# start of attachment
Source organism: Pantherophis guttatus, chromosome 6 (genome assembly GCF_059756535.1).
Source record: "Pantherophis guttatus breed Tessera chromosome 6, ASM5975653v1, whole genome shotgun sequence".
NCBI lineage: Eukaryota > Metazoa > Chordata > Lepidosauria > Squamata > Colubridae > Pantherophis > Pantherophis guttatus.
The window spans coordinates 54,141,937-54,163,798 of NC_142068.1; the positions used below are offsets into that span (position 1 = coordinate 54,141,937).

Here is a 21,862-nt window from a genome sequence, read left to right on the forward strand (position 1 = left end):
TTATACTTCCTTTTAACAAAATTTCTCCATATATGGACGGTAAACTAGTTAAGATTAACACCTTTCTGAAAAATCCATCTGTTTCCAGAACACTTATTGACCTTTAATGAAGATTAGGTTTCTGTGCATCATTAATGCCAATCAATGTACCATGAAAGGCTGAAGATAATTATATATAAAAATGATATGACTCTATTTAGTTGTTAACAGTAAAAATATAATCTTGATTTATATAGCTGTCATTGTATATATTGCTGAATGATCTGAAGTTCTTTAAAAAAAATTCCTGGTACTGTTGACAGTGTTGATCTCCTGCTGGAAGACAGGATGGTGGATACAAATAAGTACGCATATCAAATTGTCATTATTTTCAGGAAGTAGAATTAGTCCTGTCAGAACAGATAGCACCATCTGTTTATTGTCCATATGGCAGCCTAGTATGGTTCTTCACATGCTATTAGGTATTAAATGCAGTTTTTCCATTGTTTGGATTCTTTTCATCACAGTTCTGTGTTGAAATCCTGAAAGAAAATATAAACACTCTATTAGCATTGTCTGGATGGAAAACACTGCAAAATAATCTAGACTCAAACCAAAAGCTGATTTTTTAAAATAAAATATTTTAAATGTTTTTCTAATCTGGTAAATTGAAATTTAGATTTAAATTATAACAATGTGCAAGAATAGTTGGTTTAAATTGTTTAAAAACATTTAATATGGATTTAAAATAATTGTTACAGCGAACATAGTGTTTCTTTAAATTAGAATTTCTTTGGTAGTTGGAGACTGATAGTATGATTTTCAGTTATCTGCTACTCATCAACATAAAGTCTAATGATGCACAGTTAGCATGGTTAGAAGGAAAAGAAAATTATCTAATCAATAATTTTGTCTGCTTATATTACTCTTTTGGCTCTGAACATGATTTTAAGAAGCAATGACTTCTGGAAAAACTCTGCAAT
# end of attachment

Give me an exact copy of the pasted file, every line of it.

Source organism: Pantherophis guttatus, chromosome 6 (genome assembly GCF_059756535.1).
Source record: "Pantherophis guttatus breed Tessera chromosome 6, ASM5975653v1, whole genome shotgun sequence".
NCBI lineage: Eukaryota > Metazoa > Chordata > Lepidosauria > Squamata > Colubridae > Pantherophis > Pantherophis guttatus.
The window spans coordinates 54,141,937-54,163,798 of NC_142068.1; the positions used below are offsets into that span (position 1 = coordinate 54,141,937).

Here is a 21,862-nt window from a genome sequence, read left to right on the forward strand (position 1 = left end):
TTATACTTCCTTTTAACAAAATTTCTCCATATATGGACGGTAAACTAGTTAAGATTAACACCTTTCTGAAAAATCCATCTGTTTCCAGAACACTTATTGACCTTTAATGAAGATTAGGTTTCTGTGCATCATTAATGCCAATCAATGTACCATGAAAGGCTGAAGATAATTATATATAAAAATGATATGACTCTATTTAGTTGTTAACAGTAAAAATATAATCTTGATTTATATAGCTGTCATTGTATATATTGCTGAATGATCTGAAGTTCTTTAAAAAAAATTCCTGGTACTGTTGACAGTGTTGATCTCCTGCTGGAAGACAGGATGGTGGATACAAATAAGTACGCATATCAAATTGTCATTATTTTCAGGAAGTAGAATTAGTCCTGTCAGAACAGATAGCACCATCTGTTTATTGTCCATATGGCAGCCTAGTATGGTTCTTCACATGCTATTAGGTATTAAATGCAGTTTTTCCATTGTTTGGATTCTTTTCATCACAGTTCTGTGTTGAAATCCTGAAAGAAAATATAAACACTCTATTAGCATTGTCTGGATGGAAAACACTGCAAAATAATCTAGACTCAAACCAAAAGCTGATTTTTTAAAATAAAATATTTTAAATGTTTTTCTAATCTGGTAAATTGAAATTTAGATTTAAATTATAACAATGTGCAAGAATAGTTGGTTTAAATTGTTTAAAAACATTTAATATGGATTTAAAATAATTGTTACAGCGAACATAGTGTTTCTTTAAATTAGAATTTCTTTGGTAGTTGGAGACTGATAGTATGATTTTCAGTTATCTGCTACTCATCAACATAAAGTCTAATGATGCACAGTTAGCATGGTTAGAAGGAAAAGAAAATTATCTAATCAATAATTTTGTCTGCTTATATTACTCTTTTGGCTCTGAACATGATTTTAAGAAGCAATGACTTCTGGAAAAACTCTGCAAT